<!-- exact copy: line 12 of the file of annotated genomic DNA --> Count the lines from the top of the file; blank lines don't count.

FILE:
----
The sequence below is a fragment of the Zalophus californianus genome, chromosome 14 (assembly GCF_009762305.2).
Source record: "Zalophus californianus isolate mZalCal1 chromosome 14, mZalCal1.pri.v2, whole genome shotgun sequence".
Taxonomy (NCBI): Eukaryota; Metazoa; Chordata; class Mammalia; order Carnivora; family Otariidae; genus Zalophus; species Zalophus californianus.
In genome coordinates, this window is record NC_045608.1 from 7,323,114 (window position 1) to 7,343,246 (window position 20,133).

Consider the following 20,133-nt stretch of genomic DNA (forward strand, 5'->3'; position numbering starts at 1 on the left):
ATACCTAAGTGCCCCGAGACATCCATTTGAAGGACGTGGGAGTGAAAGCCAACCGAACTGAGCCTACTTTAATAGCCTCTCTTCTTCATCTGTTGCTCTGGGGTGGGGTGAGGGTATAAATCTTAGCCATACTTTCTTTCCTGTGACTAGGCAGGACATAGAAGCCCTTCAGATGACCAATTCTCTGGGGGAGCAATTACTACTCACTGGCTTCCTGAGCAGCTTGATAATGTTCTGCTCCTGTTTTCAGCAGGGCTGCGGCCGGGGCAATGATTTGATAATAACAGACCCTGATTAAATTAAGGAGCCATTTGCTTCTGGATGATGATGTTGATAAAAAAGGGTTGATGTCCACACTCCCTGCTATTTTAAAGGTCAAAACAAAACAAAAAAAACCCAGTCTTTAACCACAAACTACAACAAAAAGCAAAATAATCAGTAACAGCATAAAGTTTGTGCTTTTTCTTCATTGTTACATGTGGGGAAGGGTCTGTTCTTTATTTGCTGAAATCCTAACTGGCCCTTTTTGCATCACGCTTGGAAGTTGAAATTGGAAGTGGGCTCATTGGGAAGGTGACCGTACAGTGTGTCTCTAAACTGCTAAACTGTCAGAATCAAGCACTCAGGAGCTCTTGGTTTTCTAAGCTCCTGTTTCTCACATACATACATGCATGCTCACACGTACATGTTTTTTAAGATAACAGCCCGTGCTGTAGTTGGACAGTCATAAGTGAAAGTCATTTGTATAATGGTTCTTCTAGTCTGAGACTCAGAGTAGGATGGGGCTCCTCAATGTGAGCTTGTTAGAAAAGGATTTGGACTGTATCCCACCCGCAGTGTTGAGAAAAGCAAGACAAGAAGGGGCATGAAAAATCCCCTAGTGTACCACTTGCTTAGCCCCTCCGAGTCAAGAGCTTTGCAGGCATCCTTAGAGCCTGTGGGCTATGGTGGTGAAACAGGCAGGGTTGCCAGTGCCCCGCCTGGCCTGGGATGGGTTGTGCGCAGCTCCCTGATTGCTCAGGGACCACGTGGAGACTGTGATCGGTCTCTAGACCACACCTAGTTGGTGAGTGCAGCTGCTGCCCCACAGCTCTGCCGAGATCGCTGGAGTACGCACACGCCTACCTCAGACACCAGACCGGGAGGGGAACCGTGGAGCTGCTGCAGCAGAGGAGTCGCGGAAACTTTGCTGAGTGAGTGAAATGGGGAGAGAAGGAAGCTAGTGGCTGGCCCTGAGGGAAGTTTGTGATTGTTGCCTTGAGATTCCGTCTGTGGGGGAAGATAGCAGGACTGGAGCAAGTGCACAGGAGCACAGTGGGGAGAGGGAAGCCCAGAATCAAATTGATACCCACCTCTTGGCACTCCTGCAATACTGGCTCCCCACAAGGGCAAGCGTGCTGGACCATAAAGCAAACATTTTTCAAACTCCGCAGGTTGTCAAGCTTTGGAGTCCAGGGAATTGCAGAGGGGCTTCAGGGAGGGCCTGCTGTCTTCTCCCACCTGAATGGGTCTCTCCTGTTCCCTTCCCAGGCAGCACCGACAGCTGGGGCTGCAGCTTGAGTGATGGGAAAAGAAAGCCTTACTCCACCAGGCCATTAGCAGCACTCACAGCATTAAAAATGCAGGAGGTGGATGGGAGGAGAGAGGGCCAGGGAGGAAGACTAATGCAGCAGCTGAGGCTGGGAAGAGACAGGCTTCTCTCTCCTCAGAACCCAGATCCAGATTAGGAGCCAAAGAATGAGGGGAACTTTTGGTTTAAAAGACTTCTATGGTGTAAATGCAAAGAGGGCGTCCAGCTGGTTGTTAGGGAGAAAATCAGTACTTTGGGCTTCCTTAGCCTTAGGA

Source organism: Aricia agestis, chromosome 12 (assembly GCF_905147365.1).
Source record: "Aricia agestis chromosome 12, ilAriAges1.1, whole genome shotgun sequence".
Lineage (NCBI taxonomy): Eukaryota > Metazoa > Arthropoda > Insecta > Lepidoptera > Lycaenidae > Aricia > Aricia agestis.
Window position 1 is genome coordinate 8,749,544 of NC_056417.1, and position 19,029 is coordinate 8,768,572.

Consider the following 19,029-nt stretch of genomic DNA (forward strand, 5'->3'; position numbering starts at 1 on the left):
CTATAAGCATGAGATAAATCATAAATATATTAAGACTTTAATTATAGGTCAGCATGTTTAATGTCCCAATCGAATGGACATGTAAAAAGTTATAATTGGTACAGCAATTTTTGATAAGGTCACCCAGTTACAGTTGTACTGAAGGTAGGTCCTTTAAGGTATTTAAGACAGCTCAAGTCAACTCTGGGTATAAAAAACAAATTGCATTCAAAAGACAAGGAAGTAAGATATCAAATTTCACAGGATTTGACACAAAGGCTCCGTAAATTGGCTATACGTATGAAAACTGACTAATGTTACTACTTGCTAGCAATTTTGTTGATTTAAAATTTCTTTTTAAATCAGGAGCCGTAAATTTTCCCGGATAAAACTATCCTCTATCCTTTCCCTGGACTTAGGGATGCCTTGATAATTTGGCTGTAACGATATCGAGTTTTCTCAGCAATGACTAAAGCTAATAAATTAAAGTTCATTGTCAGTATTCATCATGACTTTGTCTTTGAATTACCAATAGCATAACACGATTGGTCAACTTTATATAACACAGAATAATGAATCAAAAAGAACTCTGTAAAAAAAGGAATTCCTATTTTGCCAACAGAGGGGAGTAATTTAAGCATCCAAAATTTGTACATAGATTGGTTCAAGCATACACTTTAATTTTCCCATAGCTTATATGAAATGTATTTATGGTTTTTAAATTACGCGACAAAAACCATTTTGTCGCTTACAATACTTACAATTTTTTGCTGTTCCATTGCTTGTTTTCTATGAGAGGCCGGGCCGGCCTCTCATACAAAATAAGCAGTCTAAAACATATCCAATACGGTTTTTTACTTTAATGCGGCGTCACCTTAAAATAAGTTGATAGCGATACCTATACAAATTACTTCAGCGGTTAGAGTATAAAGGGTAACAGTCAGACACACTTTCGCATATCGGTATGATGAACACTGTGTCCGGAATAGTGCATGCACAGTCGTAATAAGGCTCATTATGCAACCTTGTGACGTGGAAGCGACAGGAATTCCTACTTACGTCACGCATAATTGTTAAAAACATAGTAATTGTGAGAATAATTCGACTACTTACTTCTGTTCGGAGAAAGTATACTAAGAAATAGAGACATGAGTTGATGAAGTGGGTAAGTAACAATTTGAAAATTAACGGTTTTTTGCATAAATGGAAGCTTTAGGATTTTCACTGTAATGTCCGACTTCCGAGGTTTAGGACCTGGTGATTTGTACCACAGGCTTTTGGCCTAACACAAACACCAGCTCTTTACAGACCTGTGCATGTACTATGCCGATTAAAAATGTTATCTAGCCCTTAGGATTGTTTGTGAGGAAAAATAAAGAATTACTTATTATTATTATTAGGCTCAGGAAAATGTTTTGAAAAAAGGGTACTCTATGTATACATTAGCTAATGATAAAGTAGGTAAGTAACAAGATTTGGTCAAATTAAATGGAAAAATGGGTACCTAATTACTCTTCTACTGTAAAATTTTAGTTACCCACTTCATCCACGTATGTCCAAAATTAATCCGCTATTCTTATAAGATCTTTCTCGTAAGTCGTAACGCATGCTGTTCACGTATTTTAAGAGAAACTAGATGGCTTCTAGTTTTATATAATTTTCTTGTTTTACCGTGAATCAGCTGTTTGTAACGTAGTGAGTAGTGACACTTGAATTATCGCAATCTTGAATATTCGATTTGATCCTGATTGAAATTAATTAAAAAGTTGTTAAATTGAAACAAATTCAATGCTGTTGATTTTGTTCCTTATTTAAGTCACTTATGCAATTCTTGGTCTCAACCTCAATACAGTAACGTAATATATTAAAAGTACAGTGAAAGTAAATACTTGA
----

CTATAAGCATGAGATAAATCATAAATATATTAAGACTTTAATTATAGGTCAGCATGTTTAATGTCCCAATCGAATGGACATGTAAAAAGTTATAATTGGTACAGCAATTTTTGATAAGGTCACCCAGTTACAGTTGTACTGAAGGTAGGTCCTTTAAGGTATTTAAGACAGCTCAAGTCAACTCTGGGTATAAAAAACAAATTGCATTCAAAAGACAAGGAAGTAAGATATCAAATTTCACAGGATTTGACACAAAGGCTCCGTAAATTGGCTATACGTATGAAAACTGACTAATGTTACTACTTGCTAGCAATTTTGTTGATTTAAAATTTCTTTTTAAATCAGGAGCCGTAAATTTTCCCGGATAAAACTATCCTCTATCCTTTCCCTGGACTTAGGGATGCCTTGATAATTTGGCTGTAACGATATCGAGTTTTCTCAGCAATGACTAAAGCTAATAAATTAAAGTTCATTGTCAGTATTCATCATGACTTTGTCTTTGAATTACCAATAGCATAACACGATTGGTCAACTTTATATAACACAGAATAATGAATCAAAAAGAACTCTGTAAAAAAAGGAATTCCTATTTTGCCAACAGAGGGGAGTAATTTAAGCATCCAAAATTTGTACATAGATTGGTTCAAGCATACACTTTAATTTTCCCATAGCTTATATGAAATGTATTTATGGTTTTTAAATTACGCGACAAAAACCATTTTGTCGCTTACAATACTTACAATTTTTTGCTGTTCCATTGCTTGTTTTCTATGAGAGGCCGGGCCGGCCTCTCATACAAAATAAGCAGTCTAAAACATATCCAATACGGTTTTTTACTTTAATGCGGCGTCACCTTAAAATAAGTTGATAGCGATACCTATACAAATTACTTCAGCGGTTAGAGTATAAAGGGTAACAGTCAGACACACTTTCGCATATCGGTATGATGAACACTGTGTCCGGAATAGTGCATGCACAGTCGTAATAAGGCTCATTATGCAACCTTGTGACGTGGAAGCGACAGGAATTCCTACTTACGTCACGCATAATTGTTAAAAACATAGTAATTGTGAGAATAATTCGACTACTTACTTCTGTTCGGAGAAAGTATACTAAGAAATAGAGACATGAGTTGATGAAGTGGGTAAGTAACAATTTGAAAATTAACGGTTTTTTGCATAAATGGAAGCTTTAGGATTTTCACTGTAATGTCCGACTTCCGAGGTTTAGGACCTGGTGATTTGTACCACAGGCTTTTGGCCTAACACAAACACCAGCTCTTTACAGACCTGTGCATGTACTATGCCGATTAAAAATGTTATCTAGCCCTTAGGATTGTTTGTGAGGAAAAATAAAGAATTACTTATTATTATTATTAGGCTCAGGAAAATGTTTTGAAAAAAGGGTACTCTATGTATACATTAGCTAATGATAAAGTAGGTAAGTAACAAGATTTGGTCAAATTAAATGGAAAAATGGGTACCTAATTACTCTTCTACTGTAAAATTTTAGTTACCCACTTCATCCACGTATGTCCAAAATTAATCCGCTATTCTTATAAGATCTTTCTCGTAAGTCGTAACGCATGCTGTTCACGTATTTTAAGAGAAACTAGATGGCTTCTAGTTTTATATAATTTTCTTGTTTTACCGTGAATCAGCTGTTTGTAACGTAGTGAGTAGTGACACTTGAATTATCGCAATCTTGAATATTCGATTTGATCCTGATTGAAATTAATTAAAAAGTTGTTAAATTGAAACAAATTCAATGCTGTTGATTTTGTTCCTTATTTAAGTCACTTATGCAATTCTTGGTCTCAACCTCAATACAGTAACGTAATATATTAAAAGTACAGTGAAAGTAAATACTTGA